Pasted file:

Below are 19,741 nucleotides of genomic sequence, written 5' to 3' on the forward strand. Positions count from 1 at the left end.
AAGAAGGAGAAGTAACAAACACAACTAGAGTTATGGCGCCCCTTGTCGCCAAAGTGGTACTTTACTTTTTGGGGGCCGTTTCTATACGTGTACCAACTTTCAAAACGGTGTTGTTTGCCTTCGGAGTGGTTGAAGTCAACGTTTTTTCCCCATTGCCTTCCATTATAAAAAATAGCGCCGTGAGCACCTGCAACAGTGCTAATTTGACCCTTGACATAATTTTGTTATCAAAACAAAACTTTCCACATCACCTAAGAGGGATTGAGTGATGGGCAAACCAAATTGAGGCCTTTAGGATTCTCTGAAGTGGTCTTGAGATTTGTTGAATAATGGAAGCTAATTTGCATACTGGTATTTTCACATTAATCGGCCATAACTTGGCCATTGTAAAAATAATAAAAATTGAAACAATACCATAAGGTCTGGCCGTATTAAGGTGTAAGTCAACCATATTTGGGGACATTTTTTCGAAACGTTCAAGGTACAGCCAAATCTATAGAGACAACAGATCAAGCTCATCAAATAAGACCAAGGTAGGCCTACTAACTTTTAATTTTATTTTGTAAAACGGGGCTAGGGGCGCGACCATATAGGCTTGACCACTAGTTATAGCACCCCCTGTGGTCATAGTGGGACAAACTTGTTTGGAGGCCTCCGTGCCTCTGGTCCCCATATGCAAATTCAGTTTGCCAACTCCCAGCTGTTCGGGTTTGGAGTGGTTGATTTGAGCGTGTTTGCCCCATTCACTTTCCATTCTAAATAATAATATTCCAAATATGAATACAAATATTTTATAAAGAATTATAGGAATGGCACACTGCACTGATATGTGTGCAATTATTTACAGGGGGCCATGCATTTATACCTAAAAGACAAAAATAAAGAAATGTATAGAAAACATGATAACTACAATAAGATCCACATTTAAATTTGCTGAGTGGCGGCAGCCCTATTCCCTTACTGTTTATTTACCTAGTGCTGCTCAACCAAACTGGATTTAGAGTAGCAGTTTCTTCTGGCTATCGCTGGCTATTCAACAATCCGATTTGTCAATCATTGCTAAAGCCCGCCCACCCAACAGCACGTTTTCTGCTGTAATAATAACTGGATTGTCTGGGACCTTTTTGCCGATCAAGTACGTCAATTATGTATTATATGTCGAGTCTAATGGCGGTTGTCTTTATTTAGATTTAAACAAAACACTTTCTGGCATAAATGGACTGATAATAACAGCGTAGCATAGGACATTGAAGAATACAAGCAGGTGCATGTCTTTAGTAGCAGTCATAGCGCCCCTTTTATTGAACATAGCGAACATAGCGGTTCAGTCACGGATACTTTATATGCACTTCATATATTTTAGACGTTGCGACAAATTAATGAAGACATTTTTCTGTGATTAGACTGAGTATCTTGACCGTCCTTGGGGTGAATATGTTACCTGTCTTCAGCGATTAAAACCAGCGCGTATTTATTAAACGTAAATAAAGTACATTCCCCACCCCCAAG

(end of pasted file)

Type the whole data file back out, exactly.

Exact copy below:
Below are 19,741 nucleotides of genomic sequence, written 5' to 3' on the forward strand. Positions count from 1 at the left end.
AAGAAGGAGAAGTAACAAACACAACTAGAGTTATGGCGCCCCTTGTCGCCAAAGTGGTACTTTACTTTTTGGGGGCCGTTTCTATACGTGTACCAACTTTCAAAACGGTGTTGTTTGCCTTCGGAGTGGTTGAAGTCAACGTTTTTTCCCCATTGCCTTCCATTATAAAAAATAGCGCCGTGAGCACCTGCAACAGTGCTAATTTGACCCTTGACATAATTTTGTTATCAAAACAAAACTTTCCACATCACCTAAGAGGGATTGAGTGATGGGCAAACCAAATTGAGGCCTTTAGGATTCTCTGAAGTGGTCTTGAGATTTGTTGAATAATGGAAGCTAATTTGCATACTGGTATTTTCACATTAATCGGCCATAACTTGGCCATTGTAAAAATAATAAAAATTGAAACAATACCATAAGGTCTGGCCGTATTAAGGTGTAAGTCAACCATATTTGGGGACATTTTTTCGAAACGTTCAAGGTACAGCCAAATCTATAGAGACAACAGATCAAGCTCATCAAATAAGACCAAGGTAGGCCTACTAACTTTTAATTTTATTTTGTAAAACGGGGCTAGGGGCGCGACCATATAGGCTTGACCACTAGTTATAGCACCCCCTGTGGTCATAGTGGGACAAACTTGTTTGGAGGCCTCCGTGCCTCTGGTCCCCATATGCAAATTCAGTTTGCCAACTCCCAGCTGTTCGGGTTTGGAGTGGTTGATTTGAGCGTGTTTGCCCCATTCACTTTCCATTCTAAATAATAATATTCCAAATATGAATACAAATATTTTATAAAGAATTATAGGAATGGCACACTGCACTGATATGTGTGCAATTATTTACAGGGGGCCATGCATTTATACCTAAAAGACAAAAATAAAGAAATGTATAGAAAACATGATAACTACAATAAGATCCACATTTAAATTTGCTGAGTGGCGGCAGCCCTATTCCCTTACTGTTTATTTACCTAGTGCTGCTCAACCAAACTGGATTTAGAGTAGCAGTTTCTTCTGGCTATCGCTGGCTATTCAACAATCCGATTTGTCAATCATTGCTAAAGCCCGCCCACCCAACAGCACGTTTTCTGCTGTAATAATAACTGGATTGTCTGGGACCTTTTTGCCGATCAAGTACGTCAATTATGTATTATATGTCGAGTCTAATGGCGGTTGTCTTTATTTAGATTTAAACAAAACACTTTCTGGCATAAATGGACTGATAATAACAGCGTAGCATAGGACATTGAAGAATACAAGCAGGTGCATGTCTTTAGTAGCAGTCATAGCGCCCCTTTTATTGAACATAGCGAACATAGCGGTTCAGTCACGGATACTTTATATGCACTTCATATATTTTAGACGTTGCGACAAATTAATGAAGACATTTTTCTGTGATTAGACTGAGTATCTTGACCGTCCTTGGGGTGAATATGTTACCTGTCTTCAGCGATTAAAACCAGCGCGTATTTATTAAACGTAAATAAAGTACATTCCCCACCCCCAAG